Communication with Children who are non-verbal Workshop Summary
Jemma Swales has developed this workshop organised by SHINE for Autism with the intention of educating parents about Communication with children who are non-verbal.
First of all, Jemma started by asking parents why they think we need to communicate, in which way we communicate and how do we feel when we realise we are not being understood through that attempt of communication. The main word that appeared throughout this workshop was the word FRUSTATION. Jemma showed how the frustration a neuro-typical person feels when they are not being understood as the parallelism with an autistic person in the same situation and also being unable to express on his/her own.
As parents, we start a “guessing game” trying to provide our children with all the possibilities of words or actions to try to guess what they really want. Most of the times in our attempt to help we end up doing exactly the opposite and adding to their frustration. This increases the individuals level of anxiety and that frustration may lead to a meltdown.
Jemma emphasised that once the meltdown has begun to bear in mind that our role then is to keep the individual safe but not by trying to “fix” the situation.
Another important point that was mentioned was to understand our children as much as we can. What currently works for our children and what we can avoid so as not to increase the levels of anxiety. To have a list of potential triggers is another very good piece of advice Jemma gave us. As our children are unable to communicate that list would be a great tool to help them.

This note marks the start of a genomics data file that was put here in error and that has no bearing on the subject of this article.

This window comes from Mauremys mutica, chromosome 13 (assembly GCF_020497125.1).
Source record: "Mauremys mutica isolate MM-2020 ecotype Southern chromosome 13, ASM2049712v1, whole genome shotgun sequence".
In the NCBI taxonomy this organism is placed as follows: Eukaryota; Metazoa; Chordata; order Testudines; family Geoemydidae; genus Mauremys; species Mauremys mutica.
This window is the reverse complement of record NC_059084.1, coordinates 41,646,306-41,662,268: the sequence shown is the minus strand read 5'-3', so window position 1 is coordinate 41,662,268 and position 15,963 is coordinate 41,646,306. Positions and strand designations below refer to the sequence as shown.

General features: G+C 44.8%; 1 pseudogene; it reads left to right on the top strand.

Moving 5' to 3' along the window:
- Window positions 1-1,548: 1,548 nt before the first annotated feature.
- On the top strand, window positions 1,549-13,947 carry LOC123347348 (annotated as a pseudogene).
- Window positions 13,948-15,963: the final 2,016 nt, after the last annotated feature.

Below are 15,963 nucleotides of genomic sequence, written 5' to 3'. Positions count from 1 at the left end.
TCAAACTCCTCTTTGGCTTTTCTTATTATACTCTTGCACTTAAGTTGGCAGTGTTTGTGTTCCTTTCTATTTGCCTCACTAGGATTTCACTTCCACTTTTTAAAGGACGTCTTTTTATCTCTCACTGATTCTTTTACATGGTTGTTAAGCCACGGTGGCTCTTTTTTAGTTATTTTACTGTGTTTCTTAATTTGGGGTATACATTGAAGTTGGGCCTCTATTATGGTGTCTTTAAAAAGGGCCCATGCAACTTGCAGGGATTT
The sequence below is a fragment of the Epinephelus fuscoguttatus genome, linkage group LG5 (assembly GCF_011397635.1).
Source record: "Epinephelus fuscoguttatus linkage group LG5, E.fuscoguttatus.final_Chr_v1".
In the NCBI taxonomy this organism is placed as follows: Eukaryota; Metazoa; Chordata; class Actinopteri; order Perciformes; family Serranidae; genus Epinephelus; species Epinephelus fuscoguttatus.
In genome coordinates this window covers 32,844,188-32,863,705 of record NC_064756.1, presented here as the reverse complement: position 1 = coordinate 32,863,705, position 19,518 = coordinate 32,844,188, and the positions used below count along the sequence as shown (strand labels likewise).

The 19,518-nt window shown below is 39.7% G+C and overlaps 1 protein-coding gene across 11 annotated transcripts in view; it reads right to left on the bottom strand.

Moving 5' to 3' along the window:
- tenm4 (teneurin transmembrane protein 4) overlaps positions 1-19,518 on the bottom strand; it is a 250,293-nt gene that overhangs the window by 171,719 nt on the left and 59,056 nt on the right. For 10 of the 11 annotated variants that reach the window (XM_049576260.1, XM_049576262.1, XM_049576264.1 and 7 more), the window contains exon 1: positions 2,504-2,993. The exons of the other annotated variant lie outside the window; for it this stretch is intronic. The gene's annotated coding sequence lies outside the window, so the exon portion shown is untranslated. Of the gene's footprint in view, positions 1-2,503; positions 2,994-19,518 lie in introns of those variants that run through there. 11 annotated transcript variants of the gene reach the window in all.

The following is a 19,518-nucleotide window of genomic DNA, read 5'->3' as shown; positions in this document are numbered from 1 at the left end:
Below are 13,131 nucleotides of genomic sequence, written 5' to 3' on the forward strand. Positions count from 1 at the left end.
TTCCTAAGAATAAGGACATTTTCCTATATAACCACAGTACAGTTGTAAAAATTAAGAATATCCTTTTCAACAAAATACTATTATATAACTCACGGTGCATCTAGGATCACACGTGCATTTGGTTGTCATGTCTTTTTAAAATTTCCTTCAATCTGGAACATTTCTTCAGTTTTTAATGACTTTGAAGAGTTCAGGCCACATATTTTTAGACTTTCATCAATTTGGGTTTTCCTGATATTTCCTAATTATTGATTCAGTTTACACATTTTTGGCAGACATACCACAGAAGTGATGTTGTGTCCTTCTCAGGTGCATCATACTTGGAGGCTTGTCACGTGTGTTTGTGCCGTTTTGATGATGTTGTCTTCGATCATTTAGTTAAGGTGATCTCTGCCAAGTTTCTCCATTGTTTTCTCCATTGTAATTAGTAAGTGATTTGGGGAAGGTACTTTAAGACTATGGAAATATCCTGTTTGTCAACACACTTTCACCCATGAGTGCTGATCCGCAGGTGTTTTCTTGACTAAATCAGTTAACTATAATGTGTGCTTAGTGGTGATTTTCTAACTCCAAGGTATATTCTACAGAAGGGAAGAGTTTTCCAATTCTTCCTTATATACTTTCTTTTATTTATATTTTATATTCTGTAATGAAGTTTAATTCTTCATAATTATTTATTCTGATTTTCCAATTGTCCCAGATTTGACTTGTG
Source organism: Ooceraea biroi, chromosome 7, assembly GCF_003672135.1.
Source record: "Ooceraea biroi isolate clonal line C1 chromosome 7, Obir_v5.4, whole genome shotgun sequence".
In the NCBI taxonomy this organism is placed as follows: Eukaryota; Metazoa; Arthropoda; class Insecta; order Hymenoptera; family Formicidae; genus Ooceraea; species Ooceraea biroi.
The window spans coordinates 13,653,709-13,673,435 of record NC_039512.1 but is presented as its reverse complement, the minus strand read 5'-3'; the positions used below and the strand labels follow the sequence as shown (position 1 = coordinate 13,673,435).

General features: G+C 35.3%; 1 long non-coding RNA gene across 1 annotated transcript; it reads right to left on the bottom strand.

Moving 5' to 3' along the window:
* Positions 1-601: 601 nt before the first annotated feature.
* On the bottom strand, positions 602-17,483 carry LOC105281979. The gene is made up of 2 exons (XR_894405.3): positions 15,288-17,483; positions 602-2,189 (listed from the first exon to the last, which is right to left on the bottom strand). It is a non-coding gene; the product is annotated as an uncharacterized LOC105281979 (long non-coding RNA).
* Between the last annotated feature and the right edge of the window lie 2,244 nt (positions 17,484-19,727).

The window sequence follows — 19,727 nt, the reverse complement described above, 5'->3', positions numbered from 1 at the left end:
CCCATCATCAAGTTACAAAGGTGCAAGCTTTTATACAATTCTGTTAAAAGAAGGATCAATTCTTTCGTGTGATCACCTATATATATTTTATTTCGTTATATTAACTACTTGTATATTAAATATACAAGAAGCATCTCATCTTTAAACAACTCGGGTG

Jemma advised keeping a “Record chart” based on the word STAR to make it easier to remember.
S: Start (day, date, time)
A: Actions (what happened)
R: Result (e.g. flapping, screaming, throwing things)
Once a meltdown starts Do Not Talk. This will help the individual to reduce their anxiety and high level of frustration.
Another piece of advice was to check for “patterns of behaviour”. What could have caused the frustration and even paying attention to any internal pain the person may be feeling by the impossibility of being able to communicate.
A key suggestion that was also provided by Jemma was to be consistent with our children. Jemma assured us that once the individual sees a break in our behaviour towards them they can begin to push boundaries. As parents we need to learn how to set boundaries, very clear ones and to stick to them. Jemma considers this as the key for communication with non-verbal children.